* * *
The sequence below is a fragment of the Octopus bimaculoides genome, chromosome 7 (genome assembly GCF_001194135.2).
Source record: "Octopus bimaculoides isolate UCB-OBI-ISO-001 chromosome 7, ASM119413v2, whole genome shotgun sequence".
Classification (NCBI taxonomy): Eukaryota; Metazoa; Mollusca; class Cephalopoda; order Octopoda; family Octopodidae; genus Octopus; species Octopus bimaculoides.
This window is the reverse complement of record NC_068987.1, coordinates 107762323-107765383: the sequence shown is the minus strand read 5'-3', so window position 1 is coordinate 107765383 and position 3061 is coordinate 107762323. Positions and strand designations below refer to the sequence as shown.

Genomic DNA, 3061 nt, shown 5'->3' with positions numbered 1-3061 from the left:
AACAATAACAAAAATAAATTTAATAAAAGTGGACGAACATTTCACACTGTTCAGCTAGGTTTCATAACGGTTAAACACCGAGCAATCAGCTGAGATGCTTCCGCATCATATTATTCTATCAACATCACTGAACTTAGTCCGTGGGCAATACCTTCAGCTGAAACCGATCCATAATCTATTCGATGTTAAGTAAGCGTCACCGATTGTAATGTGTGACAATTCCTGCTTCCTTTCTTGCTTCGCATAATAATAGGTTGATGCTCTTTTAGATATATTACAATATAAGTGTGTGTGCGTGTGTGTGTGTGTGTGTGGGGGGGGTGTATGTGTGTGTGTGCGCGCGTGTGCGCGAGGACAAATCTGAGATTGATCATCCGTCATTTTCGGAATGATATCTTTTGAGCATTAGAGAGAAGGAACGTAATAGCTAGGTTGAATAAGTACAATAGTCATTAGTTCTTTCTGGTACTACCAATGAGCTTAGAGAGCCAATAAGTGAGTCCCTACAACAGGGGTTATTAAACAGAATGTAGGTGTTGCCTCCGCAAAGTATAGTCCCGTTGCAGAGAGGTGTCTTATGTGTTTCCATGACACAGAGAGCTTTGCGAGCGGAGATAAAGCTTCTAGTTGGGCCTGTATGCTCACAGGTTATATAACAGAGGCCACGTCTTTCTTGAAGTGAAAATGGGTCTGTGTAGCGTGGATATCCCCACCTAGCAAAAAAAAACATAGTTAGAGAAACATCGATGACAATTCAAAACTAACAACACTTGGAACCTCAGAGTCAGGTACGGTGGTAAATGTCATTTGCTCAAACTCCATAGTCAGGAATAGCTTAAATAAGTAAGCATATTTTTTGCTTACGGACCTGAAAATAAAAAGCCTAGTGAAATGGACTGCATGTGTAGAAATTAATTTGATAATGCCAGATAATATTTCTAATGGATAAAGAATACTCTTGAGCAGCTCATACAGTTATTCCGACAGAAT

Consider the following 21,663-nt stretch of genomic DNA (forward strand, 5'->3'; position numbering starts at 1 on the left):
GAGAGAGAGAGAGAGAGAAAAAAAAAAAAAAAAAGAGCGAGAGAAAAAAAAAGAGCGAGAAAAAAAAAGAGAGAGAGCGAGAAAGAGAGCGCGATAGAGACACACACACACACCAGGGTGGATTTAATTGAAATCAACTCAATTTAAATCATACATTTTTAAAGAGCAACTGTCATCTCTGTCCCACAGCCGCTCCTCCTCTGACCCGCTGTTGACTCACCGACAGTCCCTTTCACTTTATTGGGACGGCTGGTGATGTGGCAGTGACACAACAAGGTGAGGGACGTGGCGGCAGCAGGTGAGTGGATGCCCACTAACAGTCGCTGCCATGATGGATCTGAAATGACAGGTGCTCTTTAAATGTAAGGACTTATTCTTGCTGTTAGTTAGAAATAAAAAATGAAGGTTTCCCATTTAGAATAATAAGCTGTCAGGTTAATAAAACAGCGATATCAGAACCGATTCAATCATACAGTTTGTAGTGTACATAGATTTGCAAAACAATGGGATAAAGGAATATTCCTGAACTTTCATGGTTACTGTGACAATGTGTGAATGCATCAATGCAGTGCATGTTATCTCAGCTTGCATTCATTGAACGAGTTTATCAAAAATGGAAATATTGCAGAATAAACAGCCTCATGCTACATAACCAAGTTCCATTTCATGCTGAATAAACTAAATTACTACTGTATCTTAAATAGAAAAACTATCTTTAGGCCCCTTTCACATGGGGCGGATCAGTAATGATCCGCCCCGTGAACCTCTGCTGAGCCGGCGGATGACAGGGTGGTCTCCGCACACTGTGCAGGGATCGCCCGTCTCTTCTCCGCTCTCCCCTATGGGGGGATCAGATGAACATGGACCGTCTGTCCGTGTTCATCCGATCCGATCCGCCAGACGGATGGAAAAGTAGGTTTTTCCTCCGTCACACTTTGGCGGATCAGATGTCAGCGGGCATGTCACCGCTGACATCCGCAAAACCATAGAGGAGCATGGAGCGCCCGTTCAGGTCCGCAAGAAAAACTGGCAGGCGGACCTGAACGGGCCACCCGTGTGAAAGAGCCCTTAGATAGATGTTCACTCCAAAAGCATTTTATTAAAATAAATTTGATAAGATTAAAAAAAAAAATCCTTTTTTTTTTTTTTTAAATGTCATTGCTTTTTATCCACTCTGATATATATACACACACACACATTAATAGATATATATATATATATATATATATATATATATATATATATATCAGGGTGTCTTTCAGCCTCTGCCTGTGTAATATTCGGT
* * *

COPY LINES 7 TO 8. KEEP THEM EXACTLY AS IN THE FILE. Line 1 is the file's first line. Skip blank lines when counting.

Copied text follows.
Consider the following 21,663-nt stretch of genomic DNA (forward strand, 5'->3'; position numbering starts at 1 on the left):
GAGAGAGAGAGAGAGAGAAAAAAAAAAAAAAAAAGAGCGAGAGAAAAAAAAAGAGCGAGAAAAAAAAAGAGAGAGAGCGAGAAAGAGAGCGCGATAGAGACACACACACACACCAGGGTGGATTTAATTGAAATCAACTCAATTTAAATCATACATTTTTAAAGAGCAACTGTCATCTCTGTCCCACAGCCGCTCCTCCTCTGACCCGCTGTTGACTCACCGACAGTCCCTTTCACTTTATTGGGACGGCTGGTGATGTGGCAGTGACACAACAAGGTGAGGGACGTGGCGGCAGCAGGTGAGTGGATGCCCACTAACAGTCGCTGCCATGATGGATCTGAAATGACAGGTGCTCTTTAAATGTAAGGACTTATTCTTGCTGTTAGTTAGAAATAAAAAATGAAGGTTTCCCATTTAGAATAATAAGCTGTCAGGTTAATAAAACAGCGATATCAGAACCGATTCAATCATACAGTTTGTAGTGTACATAGATTTGCAAAACAATGGGATAAAGGAATATTCCTGAACTTTCATGGTTACTGTGACAATGTGTGAATGCATCAATGCAGTGCATGTTATCTCAGCTTGCATTCATTGAACGAGTTTATCAAAAATGGAAATATTGCAGAATAAACAGCCTCATGCTACATAACCAAGTTCCATTTCATGCTGAATAAACTAAATTACTACTGTATCTTAAATAGAAAAACTATCTTTAGGCCCCTTTCACATGGGGCGGATCAGTAATGATCCGCCCCGTGAACCTCTGCTGAGCCGGCGGATGACAGGGTGGTCTCCGCACACTGTGCAGGGATCGCCCGTCTCTTCTCCGCTCTCCCCTATGGGGGGATCAGATGAACATGGACCGTCTGTCCGTGTTCATCCGATCCGATCCGCCAGACGGATGGAAAAGTAGGTTTTTCCTCCGTCACACTTTGGCGGATCAGATGTCAGCGGGCATGTCACCGCTGACATCCGCAAAACCATAGAGGAGCATGGAGCGCCCGTTCAGGTCCGCAAGAAAAACTGGCAGGCGGACCTGAACGGGCCACCCGTGTGAAAGAGCCCTTAGATAGATGTTCACTCCAAAAGCATTTTATTAAAATAAATTTGATAAGATTAAAAAAAAAAATCCTTTTTTTTTTTTTTTAAATGTCATTGCTTTTTATCCACTCTGATATATATACACACACACACATTAATAGATATATATATATATATATATATATATATATATATATATATATCAGGGTGTCTTTCAGCCTCTGCCTGTGTAATATTCGGT